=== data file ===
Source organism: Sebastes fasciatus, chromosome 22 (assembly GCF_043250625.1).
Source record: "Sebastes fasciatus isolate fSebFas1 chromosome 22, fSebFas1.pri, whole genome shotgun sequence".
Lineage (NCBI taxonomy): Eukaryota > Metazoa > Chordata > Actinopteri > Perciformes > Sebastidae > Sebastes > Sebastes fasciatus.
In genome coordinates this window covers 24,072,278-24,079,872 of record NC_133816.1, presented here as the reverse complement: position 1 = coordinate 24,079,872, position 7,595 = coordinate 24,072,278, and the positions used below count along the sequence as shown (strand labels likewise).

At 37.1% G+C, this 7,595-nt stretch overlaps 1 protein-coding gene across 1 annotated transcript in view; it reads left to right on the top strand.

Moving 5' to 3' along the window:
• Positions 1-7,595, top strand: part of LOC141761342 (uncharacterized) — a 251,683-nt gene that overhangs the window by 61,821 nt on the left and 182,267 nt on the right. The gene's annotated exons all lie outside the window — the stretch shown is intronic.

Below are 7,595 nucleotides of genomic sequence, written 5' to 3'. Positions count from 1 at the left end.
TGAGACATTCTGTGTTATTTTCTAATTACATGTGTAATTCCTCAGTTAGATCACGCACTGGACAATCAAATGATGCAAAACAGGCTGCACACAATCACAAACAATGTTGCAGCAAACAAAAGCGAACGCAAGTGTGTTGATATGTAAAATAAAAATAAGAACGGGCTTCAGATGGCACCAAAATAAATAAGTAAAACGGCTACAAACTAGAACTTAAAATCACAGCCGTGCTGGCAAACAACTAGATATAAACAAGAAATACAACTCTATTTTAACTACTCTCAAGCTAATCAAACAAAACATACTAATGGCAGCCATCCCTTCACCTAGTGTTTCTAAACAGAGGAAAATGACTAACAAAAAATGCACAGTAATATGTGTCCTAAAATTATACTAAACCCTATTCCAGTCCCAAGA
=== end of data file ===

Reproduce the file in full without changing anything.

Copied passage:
Source organism: Sebastes fasciatus, chromosome 22 (assembly GCF_043250625.1).
Source record: "Sebastes fasciatus isolate fSebFas1 chromosome 22, fSebFas1.pri, whole genome shotgun sequence".
Lineage (NCBI taxonomy): Eukaryota > Metazoa > Chordata > Actinopteri > Perciformes > Sebastidae > Sebastes > Sebastes fasciatus.
In genome coordinates this window covers 24,072,278-24,079,872 of record NC_133816.1, presented here as the reverse complement: position 1 = coordinate 24,079,872, position 7,595 = coordinate 24,072,278, and the positions used below count along the sequence as shown (strand labels likewise).

At 37.1% G+C, this 7,595-nt stretch overlaps 1 protein-coding gene across 1 annotated transcript in view; it reads left to right on the top strand.

Moving 5' to 3' along the window:
• Positions 1-7,595, top strand: part of LOC141761342 (uncharacterized) — a 251,683-nt gene that overhangs the window by 61,821 nt on the left and 182,267 nt on the right. The gene's annotated exons all lie outside the window — the stretch shown is intronic.

Below are 7,595 nucleotides of genomic sequence, written 5' to 3'. Positions count from 1 at the left end.
TGAGACATTCTGTGTTATTTTCTAATTACATGTGTAATTCCTCAGTTAGATCACGCACTGGACAATCAAATGATGCAAAACAGGCTGCACACAATCACAAACAATGTTGCAGCAAACAAAAGCGAACGCAAGTGTGTTGATATGTAAAATAAAAATAAGAACGGGCTTCAGATGGCACCAAAATAAATAAGTAAAACGGCTACAAACTAGAACTTAAAATCACAGCCGTGCTGGCAAACAACTAGATATAAACAAGAAATACAACTCTATTTTAACTACTCTCAAGCTAATCAAACAAAACATACTAATGGCAGCCATCCCTTCACCTAGTGTTTCTAAACAGAGGAAAATGACTAACAAAAAATGCACAGTAATATGTGTCCTAAAATTATACTAAACCCTATTCCAGTCCCAAGA